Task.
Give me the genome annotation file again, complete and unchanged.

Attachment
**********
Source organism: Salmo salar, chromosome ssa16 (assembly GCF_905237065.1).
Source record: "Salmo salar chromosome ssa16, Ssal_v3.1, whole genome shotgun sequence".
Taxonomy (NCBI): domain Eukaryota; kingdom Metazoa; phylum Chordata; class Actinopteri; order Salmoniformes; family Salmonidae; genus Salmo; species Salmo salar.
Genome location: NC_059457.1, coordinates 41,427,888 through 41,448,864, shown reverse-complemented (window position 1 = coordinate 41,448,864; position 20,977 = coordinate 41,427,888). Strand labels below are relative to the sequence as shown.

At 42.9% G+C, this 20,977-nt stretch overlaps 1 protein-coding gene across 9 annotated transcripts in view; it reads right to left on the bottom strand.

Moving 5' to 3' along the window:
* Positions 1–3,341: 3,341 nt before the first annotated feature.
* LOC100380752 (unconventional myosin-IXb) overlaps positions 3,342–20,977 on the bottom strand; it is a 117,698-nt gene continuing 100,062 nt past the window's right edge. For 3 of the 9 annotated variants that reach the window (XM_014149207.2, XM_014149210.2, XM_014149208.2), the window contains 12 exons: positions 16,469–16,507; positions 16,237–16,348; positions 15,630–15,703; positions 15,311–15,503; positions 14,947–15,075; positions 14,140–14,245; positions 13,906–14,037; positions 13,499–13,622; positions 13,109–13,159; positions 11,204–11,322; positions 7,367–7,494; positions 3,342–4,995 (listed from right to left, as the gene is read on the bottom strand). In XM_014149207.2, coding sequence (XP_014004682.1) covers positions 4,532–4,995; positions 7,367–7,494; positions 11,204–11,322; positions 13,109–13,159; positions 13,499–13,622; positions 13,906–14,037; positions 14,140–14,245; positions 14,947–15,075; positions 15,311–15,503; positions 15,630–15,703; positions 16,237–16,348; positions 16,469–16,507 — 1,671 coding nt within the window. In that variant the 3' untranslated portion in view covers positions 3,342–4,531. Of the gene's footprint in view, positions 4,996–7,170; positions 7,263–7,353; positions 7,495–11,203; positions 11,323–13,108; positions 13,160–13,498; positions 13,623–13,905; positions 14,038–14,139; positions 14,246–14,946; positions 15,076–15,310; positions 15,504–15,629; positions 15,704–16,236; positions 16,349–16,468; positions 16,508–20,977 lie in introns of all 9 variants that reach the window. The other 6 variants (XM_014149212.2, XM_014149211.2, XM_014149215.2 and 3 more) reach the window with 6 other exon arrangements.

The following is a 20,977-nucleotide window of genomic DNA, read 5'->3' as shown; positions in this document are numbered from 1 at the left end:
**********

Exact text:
Source organism: Salmo salar, chromosome ssa16 (assembly GCF_905237065.1).
Source record: "Salmo salar chromosome ssa16, Ssal_v3.1, whole genome shotgun sequence".
Taxonomy (NCBI): domain Eukaryota; kingdom Metazoa; phylum Chordata; class Actinopteri; order Salmoniformes; family Salmonidae; genus Salmo; species Salmo salar.
Genome location: NC_059457.1, coordinates 41,427,888 through 41,448,864, shown reverse-complemented (window position 1 = coordinate 41,448,864; position 20,977 = coordinate 41,427,888). Strand labels below are relative to the sequence as shown.

At 42.9% G+C, this 20,977-nt stretch overlaps 1 protein-coding gene across 9 annotated transcripts in view; it reads right to left on the bottom strand.

Moving 5' to 3' along the window:
* Positions 1–3,341: 3,341 nt before the first annotated feature.
* LOC100380752 (unconventional myosin-IXb) overlaps positions 3,342–20,977 on the bottom strand; it is a 117,698-nt gene continuing 100,062 nt past the window's right edge. For 3 of the 9 annotated variants that reach the window (XM_014149207.2, XM_014149210.2, XM_014149208.2), the window contains 12 exons: positions 16,469–16,507; positions 16,237–16,348; positions 15,630–15,703; positions 15,311–15,503; positions 14,947–15,075; positions 14,140–14,245; positions 13,906–14,037; positions 13,499–13,622; positions 13,109–13,159; positions 11,204–11,322; positions 7,367–7,494; positions 3,342–4,995 (listed from right to left, as the gene is read on the bottom strand). In XM_014149207.2, coding sequence (XP_014004682.1) covers positions 4,532–4,995; positions 7,367–7,494; positions 11,204–11,322; positions 13,109–13,159; positions 13,499–13,622; positions 13,906–14,037; positions 14,140–14,245; positions 14,947–15,075; positions 15,311–15,503; positions 15,630–15,703; positions 16,237–16,348; positions 16,469–16,507 — 1,671 coding nt within the window. In that variant the 3' untranslated portion in view covers positions 3,342–4,531. Of the gene's footprint in view, positions 4,996–7,170; positions 7,263–7,353; positions 7,495–11,203; positions 11,323–13,108; positions 13,160–13,498; positions 13,623–13,905; positions 14,038–14,139; positions 14,246–14,946; positions 15,076–15,310; positions 15,504–15,629; positions 15,704–16,236; positions 16,349–16,468; positions 16,508–20,977 lie in introns of all 9 variants that reach the window. The other 6 variants (XM_014149212.2, XM_014149211.2, XM_014149215.2 and 3 more) reach the window with 6 other exon arrangements.

The following is a 20,977-nucleotide window of genomic DNA, read 5'->3' as shown; positions in this document are numbered from 1 at the left end: